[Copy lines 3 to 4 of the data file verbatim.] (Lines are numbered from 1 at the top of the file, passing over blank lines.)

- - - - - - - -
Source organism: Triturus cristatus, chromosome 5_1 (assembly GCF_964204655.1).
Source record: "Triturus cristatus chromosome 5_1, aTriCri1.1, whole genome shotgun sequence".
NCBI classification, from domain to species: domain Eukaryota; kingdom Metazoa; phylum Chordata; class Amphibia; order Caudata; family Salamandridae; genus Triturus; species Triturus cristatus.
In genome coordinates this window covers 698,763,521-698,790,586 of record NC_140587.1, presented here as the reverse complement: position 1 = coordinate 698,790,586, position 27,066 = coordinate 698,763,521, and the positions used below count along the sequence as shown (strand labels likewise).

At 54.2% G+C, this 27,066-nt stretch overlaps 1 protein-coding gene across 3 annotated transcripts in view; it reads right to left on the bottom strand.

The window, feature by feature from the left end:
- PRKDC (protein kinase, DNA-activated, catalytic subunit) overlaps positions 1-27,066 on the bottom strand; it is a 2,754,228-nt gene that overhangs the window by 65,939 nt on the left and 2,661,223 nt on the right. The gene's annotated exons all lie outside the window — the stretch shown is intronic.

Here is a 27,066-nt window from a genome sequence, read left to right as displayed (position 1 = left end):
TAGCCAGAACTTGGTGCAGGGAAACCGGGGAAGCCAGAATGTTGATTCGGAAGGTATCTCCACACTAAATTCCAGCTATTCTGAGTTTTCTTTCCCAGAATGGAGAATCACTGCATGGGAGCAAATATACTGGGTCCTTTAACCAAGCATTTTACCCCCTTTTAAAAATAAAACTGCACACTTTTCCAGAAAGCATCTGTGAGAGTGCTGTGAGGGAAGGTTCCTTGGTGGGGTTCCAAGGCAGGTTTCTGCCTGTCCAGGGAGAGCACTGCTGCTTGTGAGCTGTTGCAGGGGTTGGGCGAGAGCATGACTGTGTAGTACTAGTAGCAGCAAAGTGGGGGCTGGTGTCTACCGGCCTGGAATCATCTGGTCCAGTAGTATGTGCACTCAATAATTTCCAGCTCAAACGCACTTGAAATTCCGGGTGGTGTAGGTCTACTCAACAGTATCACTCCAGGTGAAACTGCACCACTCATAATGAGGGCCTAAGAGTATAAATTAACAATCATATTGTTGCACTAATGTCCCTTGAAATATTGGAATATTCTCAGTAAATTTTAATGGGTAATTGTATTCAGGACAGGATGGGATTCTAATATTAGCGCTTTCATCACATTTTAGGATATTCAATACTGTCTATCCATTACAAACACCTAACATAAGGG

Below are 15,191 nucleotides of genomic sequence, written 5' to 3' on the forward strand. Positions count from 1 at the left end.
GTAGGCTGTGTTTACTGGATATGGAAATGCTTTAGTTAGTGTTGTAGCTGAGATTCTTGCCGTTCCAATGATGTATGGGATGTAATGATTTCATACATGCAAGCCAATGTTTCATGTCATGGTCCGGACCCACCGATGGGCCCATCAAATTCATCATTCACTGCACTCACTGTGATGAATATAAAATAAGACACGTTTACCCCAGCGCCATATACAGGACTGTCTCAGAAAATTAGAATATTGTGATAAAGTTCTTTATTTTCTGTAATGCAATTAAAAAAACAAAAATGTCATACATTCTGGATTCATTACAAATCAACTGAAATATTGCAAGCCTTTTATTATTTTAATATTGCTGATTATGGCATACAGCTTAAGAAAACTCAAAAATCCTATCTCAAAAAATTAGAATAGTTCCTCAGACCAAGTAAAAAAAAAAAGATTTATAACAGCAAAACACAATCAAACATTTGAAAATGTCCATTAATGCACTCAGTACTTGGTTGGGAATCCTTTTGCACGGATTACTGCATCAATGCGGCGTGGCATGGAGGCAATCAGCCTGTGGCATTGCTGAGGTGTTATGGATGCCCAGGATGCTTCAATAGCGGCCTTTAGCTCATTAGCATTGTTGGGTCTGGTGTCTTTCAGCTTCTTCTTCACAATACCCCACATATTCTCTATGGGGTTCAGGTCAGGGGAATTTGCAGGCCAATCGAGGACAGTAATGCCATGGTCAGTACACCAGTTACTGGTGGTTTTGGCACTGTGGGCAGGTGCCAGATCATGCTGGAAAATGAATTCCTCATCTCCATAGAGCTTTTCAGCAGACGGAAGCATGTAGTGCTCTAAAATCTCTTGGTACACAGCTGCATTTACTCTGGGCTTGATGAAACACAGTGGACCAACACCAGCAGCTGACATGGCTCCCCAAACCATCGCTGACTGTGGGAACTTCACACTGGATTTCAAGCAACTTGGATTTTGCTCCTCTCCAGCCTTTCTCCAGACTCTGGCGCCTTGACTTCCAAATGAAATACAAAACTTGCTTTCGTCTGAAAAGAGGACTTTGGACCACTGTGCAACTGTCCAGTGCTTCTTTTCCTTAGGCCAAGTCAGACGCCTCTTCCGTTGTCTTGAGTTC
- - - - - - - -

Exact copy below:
NCBI classification, from domain to species: domain Eukaryota; kingdom Metazoa; phylum Chordata; class Amphibia; order Caudata; family Salamandridae; genus Triturus; species Triturus cristatus.
In genome coordinates this window covers 698,763,521-698,790,586 of record NC_140587.1, presented here as the reverse complement: position 1 = coordinate 698,790,586, position 27,066 = coordinate 698,763,521, and the positions used below count along the sequence as shown (strand labels likewise).